Opening a file

I am reading [Python Crash Course] and learning how to open a file. I came across this code and wondering of what type “filename” is. The code below suggests it is a list of lines because for loop iterates through it. But when I use ‘type(f)’, some strange output is produced.
<_io.TextIOWrapper name=‘learning_python.txt’ mode=‘r’ encoding=‘cp949’>

I don’t know what that is, and how a for loop could iterate through it even when it is not a list.

filename = 'pi_digits.txt'

with open(filename) as f:
    for line in f:
        print(line)

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Hi there.

If you really want to know what’s going on “under the hood”, so to speak, when you open a file with Python then the documentation is the best place to go.

The short answer is that f is a file object. As you’re opening a text file, f is an instance of the io.TextIOWrapper class.

That “strange output” is Python showing you a representation of the object, which would make sense when written to the terminal. You can see that it is an instance of io.TextIOWrapper, that the file you opened was learning_python.txt, that you have opened it in r read mode and that the file encoding is cp949.

You’re right that it’s not a list, but yet the file object is iterable.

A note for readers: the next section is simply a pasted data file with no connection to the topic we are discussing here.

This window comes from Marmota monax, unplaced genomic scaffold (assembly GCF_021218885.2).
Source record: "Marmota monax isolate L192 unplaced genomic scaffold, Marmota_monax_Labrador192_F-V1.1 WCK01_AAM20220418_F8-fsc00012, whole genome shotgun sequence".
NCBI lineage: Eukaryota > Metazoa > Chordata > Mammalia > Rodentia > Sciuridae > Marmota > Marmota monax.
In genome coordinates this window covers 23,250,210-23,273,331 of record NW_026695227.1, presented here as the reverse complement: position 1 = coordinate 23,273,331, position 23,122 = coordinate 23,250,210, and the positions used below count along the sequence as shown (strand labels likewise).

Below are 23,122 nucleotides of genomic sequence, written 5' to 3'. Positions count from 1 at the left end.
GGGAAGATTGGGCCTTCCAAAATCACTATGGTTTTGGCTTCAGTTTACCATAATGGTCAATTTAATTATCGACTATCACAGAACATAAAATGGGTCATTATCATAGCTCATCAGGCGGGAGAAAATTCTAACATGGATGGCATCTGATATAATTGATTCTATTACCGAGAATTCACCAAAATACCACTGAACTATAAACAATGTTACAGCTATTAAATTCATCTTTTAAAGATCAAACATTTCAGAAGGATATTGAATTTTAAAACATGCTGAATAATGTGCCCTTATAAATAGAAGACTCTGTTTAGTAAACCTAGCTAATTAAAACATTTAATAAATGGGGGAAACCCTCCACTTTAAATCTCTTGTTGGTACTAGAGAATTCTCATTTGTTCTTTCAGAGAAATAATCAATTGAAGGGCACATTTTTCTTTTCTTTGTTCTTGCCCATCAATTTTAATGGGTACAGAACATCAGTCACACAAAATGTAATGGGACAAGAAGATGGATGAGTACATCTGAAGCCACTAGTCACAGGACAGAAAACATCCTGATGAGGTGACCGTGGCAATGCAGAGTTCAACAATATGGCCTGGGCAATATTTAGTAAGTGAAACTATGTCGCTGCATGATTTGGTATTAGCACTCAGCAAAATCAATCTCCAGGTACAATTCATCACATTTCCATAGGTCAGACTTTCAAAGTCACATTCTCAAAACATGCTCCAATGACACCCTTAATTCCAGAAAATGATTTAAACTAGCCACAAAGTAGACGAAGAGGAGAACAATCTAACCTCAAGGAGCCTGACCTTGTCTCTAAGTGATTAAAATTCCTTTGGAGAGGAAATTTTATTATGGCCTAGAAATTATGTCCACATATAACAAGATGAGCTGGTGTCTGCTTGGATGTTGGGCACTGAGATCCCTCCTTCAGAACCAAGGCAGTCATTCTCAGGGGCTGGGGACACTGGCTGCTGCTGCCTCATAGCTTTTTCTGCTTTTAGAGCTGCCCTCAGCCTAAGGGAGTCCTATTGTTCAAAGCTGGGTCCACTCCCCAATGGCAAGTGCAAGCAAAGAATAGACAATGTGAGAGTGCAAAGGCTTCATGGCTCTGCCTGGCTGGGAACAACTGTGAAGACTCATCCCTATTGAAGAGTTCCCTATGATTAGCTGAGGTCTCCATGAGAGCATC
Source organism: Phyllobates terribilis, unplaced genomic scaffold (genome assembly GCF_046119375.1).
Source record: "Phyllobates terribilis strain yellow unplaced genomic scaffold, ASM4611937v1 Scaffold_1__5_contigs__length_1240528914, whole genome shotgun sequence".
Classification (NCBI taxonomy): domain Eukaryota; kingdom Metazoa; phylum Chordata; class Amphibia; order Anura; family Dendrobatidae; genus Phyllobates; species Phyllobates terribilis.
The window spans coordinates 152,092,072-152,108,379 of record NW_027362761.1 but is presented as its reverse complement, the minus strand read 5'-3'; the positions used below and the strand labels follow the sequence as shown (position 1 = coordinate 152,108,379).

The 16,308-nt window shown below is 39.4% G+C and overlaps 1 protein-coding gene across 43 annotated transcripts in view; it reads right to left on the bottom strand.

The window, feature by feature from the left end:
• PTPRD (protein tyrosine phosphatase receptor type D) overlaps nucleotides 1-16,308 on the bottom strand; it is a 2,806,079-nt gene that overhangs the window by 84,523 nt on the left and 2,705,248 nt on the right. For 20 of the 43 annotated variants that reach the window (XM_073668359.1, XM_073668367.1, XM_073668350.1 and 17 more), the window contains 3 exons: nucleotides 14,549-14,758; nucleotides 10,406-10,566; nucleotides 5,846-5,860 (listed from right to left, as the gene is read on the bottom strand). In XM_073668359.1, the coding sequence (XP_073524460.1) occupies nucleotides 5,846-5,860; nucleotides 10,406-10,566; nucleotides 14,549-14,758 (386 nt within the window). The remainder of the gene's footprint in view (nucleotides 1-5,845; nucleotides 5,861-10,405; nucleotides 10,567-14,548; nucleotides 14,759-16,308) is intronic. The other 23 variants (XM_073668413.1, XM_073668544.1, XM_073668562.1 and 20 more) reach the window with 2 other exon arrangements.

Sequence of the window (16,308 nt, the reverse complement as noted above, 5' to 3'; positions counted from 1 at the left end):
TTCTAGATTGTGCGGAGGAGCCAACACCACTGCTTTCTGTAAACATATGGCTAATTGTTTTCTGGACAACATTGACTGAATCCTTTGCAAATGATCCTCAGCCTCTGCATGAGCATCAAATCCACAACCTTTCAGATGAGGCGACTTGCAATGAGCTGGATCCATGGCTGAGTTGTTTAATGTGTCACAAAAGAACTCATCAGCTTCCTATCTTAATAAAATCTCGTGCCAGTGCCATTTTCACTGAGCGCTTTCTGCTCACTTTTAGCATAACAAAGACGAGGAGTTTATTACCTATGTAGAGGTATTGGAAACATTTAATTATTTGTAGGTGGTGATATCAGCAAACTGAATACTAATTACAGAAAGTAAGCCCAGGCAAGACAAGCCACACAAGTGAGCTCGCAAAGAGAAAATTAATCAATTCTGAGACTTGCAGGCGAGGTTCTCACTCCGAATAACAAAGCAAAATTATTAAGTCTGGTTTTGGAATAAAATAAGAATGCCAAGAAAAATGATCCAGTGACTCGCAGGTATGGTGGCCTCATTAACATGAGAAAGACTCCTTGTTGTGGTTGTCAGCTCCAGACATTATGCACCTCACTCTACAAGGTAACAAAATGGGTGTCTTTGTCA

This is because the io.TextIOWrapper class inherits from another class, called io.TextIOBase. That, in turn, inherits from io.IOBase. As a diagram, it looks like this:

io.IOBase   --->   io.TextIOBase   --->   io.TextIOWrapper
(base)             (sub-class)            (2nd sub-class)

(Don’t worry if you don’t fully understand classes and inheritance just yet.)

The base class, io.IOBase, supports the iterator protocol and - thanks to inheritance - so do its subclasses.

Since IOBase understands iteration - the process of saying “for every item in this sequence”, as we’re doing with for line in file: - this is how we can iterate with the for loop on io.TextIOWrapper, as it is a subclass derived from io.IOBase.

Hopefully that makes sense… but let us know if anything is still unclear.

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